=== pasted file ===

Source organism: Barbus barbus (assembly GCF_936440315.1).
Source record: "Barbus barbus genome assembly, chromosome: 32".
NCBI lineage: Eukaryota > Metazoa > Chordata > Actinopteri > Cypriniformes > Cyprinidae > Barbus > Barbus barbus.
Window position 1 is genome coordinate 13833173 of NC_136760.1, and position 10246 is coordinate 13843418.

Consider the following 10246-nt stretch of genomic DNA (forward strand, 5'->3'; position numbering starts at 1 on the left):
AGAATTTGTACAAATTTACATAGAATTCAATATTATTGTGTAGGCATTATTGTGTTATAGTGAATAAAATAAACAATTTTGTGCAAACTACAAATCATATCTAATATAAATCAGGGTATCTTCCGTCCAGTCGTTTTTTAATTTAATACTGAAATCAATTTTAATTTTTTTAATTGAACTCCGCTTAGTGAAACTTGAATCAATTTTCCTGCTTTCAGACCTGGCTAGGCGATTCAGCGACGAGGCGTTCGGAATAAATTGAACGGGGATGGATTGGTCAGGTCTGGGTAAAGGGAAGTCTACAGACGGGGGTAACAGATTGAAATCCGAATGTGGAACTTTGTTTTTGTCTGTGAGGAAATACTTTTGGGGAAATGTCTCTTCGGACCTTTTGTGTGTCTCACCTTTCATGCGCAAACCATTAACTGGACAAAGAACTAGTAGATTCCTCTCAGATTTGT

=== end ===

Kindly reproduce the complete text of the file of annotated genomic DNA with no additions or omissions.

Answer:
Source organism: Barbus barbus (assembly GCF_936440315.1).
Source record: "Barbus barbus genome assembly, chromosome: 32".
NCBI lineage: Eukaryota > Metazoa > Chordata > Actinopteri > Cypriniformes > Cyprinidae > Barbus > Barbus barbus.
Window position 1 is genome coordinate 13833173 of NC_136760.1, and position 10246 is coordinate 13843418.

Consider the following 10246-nt stretch of genomic DNA (forward strand, 5'->3'; position numbering starts at 1 on the left):
AGAATTTGTACAAATTTACATAGAATTCAATATTATTGTGTAGGCATTATTGTGTTATAGTGAATAAAATAAACAATTTTGTGCAAACTACAAATCATATCTAATATAAATCAGGGTATCTTCCGTCCAGTCGTTTTTTAATTTAATACTGAAATCAATTTTAATTTTTTTAATTGAACTCCGCTTAGTGAAACTTGAATCAATTTTCCTGCTTTCAGACCTGGCTAGGCGATTCAGCGACGAGGCGTTCGGAATAAATTGAACGGGGATGGATTGGTCAGGTCTGGGTAAAGGGAAGTCTACAGACGGGGGTAACAGATTGAAATCCGAATGTGGAACTTTGTTTTTGTCTGTGAGGAAATACTTTTGGGGAAATGTCTCTTCGGACCTTTTGTGTGTCTCACCTTTCATGCGCAAACCATTAACTGGACAAAGAACTAGTAGATTCCTCTCAGATTTGT